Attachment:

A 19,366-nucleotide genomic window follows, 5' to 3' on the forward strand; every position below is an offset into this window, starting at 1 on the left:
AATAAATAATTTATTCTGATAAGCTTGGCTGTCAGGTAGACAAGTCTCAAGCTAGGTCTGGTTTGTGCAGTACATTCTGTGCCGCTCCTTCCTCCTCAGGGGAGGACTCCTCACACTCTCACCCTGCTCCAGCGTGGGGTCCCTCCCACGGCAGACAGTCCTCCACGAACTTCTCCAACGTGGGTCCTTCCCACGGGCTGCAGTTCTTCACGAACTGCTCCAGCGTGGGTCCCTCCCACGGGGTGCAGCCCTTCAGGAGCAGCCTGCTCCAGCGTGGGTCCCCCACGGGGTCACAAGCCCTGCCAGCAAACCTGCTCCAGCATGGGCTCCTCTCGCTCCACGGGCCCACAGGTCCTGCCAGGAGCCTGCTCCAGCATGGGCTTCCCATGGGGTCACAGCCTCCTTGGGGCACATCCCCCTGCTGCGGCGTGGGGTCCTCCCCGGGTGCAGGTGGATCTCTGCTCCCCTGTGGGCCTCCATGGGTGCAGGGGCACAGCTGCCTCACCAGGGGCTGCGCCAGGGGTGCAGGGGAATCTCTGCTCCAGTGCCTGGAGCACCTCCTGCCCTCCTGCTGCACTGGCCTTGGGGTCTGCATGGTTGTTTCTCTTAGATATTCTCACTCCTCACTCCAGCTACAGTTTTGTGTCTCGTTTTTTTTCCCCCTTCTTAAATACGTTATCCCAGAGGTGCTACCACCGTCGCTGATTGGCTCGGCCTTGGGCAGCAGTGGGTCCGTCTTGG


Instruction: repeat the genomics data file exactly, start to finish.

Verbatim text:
A 19,366-nucleotide genomic window follows, 5' to 3' on the forward strand; every position below is an offset into this window, starting at 1 on the left:
AATAAATAATTTATTCTGATAAGCTTGGCTGTCAGGTAGACAAGTCTCAAGCTAGGTCTGGTTTGTGCAGTACATTCTGTGCCGCTCCTTCCTCCTCAGGGGAGGACTCCTCACACTCTCACCCTGCTCCAGCGTGGGGTCCCTCCCACGGCAGACAGTCCTCCACGAACTTCTCCAACGTGGGTCCTTCCCACGGGCTGCAGTTCTTCACGAACTGCTCCAGCGTGGGTCCCTCCCACGGGGTGCAGCCCTTCAGGAGCAGCCTGCTCCAGCGTGGGTCCCCCACGGGGTCACAAGCCCTGCCAGCAAACCTGCTCCAGCATGGGCTCCTCTCGCTCCACGGGCCCACAGGTCCTGCCAGGAGCCTGCTCCAGCATGGGCTTCCCATGGGGTCACAGCCTCCTTGGGGCACATCCCCCTGCTGCGGCGTGGGGTCCTCCCCGGGTGCAGGTGGATCTCTGCTCCCCTGTGGGCCTCCATGGGTGCAGGGGCACAGCTGCCTCACCAGGGGCTGCGCCAGGGGTGCAGGGGAATCTCTGCTCCAGTGCCTGGAGCACCTCCTGCCCTCCTGCTGCACTGGCCTTGGGGTCTGCATGGTTGTTTCTCTTAGATATTCTCACTCCTCACTCCAGCTACAGTTTTGTGTCTCGTTTTTTTTCCCCCTTCTTAAATACGTTATCCCAGAGGTGCTACCACCGTCGCTGATTGGCTCGGCCTTGGGCAGCAGTGGGTCCGTCTTGG